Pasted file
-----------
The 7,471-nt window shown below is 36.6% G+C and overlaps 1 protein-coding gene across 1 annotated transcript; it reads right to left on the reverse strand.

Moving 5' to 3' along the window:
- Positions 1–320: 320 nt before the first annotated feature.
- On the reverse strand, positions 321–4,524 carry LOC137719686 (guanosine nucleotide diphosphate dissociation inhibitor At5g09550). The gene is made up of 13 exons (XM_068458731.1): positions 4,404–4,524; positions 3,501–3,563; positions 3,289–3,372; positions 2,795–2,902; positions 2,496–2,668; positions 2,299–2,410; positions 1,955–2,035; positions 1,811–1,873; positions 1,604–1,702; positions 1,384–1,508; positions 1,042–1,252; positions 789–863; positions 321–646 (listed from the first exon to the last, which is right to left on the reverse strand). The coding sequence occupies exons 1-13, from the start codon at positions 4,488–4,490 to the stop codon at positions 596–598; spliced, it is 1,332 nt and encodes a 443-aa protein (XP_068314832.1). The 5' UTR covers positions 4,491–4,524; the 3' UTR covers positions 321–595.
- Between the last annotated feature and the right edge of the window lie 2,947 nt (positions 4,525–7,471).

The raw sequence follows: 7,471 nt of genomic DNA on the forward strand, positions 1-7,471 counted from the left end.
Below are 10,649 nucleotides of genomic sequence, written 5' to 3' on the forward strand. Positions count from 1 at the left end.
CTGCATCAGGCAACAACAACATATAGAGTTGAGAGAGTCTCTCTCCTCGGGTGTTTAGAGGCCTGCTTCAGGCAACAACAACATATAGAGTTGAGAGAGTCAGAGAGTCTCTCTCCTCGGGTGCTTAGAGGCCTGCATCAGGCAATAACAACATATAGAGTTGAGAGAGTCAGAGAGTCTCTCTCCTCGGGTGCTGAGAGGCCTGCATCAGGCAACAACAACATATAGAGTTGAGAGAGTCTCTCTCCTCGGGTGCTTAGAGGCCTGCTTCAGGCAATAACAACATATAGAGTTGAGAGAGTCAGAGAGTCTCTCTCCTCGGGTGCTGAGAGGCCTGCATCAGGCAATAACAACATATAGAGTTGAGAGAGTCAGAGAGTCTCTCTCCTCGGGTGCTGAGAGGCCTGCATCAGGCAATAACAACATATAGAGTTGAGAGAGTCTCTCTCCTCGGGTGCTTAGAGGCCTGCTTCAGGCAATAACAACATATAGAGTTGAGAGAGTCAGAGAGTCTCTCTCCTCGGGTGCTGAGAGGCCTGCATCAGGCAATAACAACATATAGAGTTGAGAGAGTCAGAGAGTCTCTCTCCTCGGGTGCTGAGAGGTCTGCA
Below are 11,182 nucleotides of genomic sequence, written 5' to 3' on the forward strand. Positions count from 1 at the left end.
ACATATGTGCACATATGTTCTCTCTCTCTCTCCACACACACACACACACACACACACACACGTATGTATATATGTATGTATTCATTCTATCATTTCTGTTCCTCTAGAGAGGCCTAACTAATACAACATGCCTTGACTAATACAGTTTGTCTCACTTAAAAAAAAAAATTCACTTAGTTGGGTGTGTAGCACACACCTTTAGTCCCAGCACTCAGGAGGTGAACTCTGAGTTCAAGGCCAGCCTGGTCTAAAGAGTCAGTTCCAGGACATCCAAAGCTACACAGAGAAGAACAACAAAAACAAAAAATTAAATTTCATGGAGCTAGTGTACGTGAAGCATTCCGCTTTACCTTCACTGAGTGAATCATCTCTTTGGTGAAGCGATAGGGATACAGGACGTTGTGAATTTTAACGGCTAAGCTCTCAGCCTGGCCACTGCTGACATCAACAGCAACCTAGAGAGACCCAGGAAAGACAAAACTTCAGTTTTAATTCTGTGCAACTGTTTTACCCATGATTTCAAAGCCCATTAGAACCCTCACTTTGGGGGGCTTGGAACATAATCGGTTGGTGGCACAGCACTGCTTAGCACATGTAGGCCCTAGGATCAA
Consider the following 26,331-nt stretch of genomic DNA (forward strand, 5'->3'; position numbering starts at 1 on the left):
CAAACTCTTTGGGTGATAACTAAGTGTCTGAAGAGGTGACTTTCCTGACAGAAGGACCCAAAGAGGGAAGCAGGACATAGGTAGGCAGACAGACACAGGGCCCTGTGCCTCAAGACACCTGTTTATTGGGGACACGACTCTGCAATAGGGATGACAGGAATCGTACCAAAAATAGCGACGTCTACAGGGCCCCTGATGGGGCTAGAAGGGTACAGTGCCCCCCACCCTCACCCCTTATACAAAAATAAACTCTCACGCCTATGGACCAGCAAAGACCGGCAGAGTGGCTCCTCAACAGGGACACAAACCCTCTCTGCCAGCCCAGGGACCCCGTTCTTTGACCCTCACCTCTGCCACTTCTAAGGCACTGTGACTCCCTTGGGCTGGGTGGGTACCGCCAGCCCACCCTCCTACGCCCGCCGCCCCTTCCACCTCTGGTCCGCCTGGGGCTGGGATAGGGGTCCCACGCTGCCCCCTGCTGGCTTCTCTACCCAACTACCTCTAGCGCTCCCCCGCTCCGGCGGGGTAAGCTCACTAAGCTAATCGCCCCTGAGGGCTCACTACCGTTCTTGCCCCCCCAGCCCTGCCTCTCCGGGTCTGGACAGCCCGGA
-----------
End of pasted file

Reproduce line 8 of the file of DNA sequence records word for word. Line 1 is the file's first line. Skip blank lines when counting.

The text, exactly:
CTGCATCAGGCAACAACAACATATAGAGTTGAGAGAGTCTCTCTCCTCGGGTGTTTAGAGGCCTGCTTCAGGCAACAACAACATATAGAGTTGAGAGAGTCAGAGAGTCTCTCTCCTCGGGTGCTTAGAGGCCTGCATCAGGCAATAACAACATATAGAGTTGAGAGAGTCAGAGAGTCTCTCTCCTCGGGTGCTGAGAGGCCTGCATCAGGCAACAACAACATATAGAGTTGAGAGAGTCTCTCTCCTCGGGTGCTTAGAGGCCTGCTTCAGGCAATAACAACATATAGAGTTGAGAGAGTCAGAGAGTCTCTCTCCTCGGGTGCTGAGAGGCCTGCATCAGGCAATAACAACATATAGAGTTGAGAGAGTCAGAGAGTCTCTCTCCTCGGGTGCTGAGAGGCCTGCATCAGGCAATAACAACATATAGAGTTGAGAGAGTCTCTCTCCTCGGGTGCTTAGAGGCCTGCTTCAGGCAATAACAACATATAGAGTTGAGAGAGTCAGAGAGTCTCTCTCCTCGGGTGCTGAGAGGCCTGCATCAGGCAATAACAACATATAGAGTTGAGAGAGTCAGAGAGTCTCTCTCCTCGGGTGCTGAGAGGTCTGCA